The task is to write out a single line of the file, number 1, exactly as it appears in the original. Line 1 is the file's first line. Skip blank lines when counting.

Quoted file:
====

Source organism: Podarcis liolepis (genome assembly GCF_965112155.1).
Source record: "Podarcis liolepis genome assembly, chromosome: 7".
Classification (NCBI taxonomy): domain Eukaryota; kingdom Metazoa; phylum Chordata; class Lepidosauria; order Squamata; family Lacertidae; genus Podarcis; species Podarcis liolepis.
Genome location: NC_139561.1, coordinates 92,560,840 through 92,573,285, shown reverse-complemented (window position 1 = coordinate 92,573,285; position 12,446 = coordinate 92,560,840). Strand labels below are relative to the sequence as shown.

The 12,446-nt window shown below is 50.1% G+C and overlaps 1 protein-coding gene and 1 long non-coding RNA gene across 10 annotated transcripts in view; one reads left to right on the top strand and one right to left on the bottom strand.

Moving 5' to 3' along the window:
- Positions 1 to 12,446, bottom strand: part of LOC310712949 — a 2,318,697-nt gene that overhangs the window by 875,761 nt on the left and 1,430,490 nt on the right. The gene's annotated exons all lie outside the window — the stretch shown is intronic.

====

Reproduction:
Source organism: Podarcis liolepis (genome assembly GCF_965112155.1).